There’s a new indie pattern designer to check out — Daughter Judy. Chelsea launched recently with four patterns and I immediately bought three of them!
I’m not in the brain space for pants fitting right now – even though I really need pants – so I decided to make the Barons Dress before diving into the Adams Pants. I really love the red photo sample and wanted to create something similar. I chose a 10oz bleached denim from my stash that even had some of the sun bleaching the red canvas sample has.
This top has lots of fun topstitching, a high collar, center back button closure, and 3/4 length sleeves that are more like full length sleeves on me.
Because I love pockets, I added some side seam friends. Here is a lackluster photo collage of how I did this.
Things I would do differently next time.
- Make the buttonholes on the placket before installing. I used a 10oz denim so the seams were THICK. I can’t quite remember which two I made first but ultimately I had to change the direction of one set, so the top two are vertical and the bottom two are horizontal. Even with my compensation plate, my machine was struggling.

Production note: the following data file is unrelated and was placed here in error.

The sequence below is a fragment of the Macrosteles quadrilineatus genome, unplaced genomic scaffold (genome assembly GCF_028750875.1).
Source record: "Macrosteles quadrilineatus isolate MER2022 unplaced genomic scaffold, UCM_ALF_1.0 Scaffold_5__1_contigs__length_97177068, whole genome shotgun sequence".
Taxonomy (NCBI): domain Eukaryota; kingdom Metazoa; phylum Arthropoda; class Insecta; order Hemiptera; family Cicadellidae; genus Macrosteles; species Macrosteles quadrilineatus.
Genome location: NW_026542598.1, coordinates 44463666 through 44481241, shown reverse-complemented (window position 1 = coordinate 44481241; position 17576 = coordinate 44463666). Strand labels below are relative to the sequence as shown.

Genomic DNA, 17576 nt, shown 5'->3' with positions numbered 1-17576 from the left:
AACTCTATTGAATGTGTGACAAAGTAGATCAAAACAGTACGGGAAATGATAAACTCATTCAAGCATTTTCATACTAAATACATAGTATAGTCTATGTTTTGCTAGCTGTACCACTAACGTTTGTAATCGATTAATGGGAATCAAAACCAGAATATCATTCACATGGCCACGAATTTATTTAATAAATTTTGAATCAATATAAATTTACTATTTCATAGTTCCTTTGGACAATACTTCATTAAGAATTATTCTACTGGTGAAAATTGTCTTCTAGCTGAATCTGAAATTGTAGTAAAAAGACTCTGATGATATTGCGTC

- Use lining fabric for both sides of the pocket to reduce bulk.
- I’d serge the side and underarm seams separately, then stitch, and then press open if I plan to use a heavyweight fabric again. I had a little woopsies with my serger on one side seam. It was a case of not paying attention and rushing, so please don’t give me serger tips – I know exactly what happened. The patch is pictured below.
I’d recommend this pattern for advanced beginner to intermediate folks who have a good understanding of garment construction. The instructions do kind leave some things up to the maker, which I’m fine with but might be a little frustrating for some.
5 Replies to “Daughter Judy | Barons Top”
Thanks for sharing this one – this is right up my alley! The pockets really make it great.
I love your denim version of the top, and the pockets are a great addition. Thank you for the photos – very helpful – I can now confidently add this type of pocket to a project I have in mind.
I find the two horizontal & two vertical buttonholes quite perfect, given their location! I imagine they’re easier to use as a result?
Thanks! Yeah I think the different buttonhole orientations worked out pretty well! They’re not the prettiest buttonholes though since the surface was so uneven. I don’t think vertical holes make it any easier to button up though – I have a M&M Florence top with all horizontal buttonholes at the CB and it’s no harder to button up.
Interesting, and good to know re the orientation of the buttonholes. As for the ‘quality’ of them, I think that’s all machine. My older models breezed through buttonholes on heavy fabrics, but not my current model – it struggles with any surface variation. Been using Bernina for 50 yrs, so I say with confidence.
I should have pulled out my manual buttonhole foot but the process is different on my newer 770 than my 530 and I didn’t both to figure it out.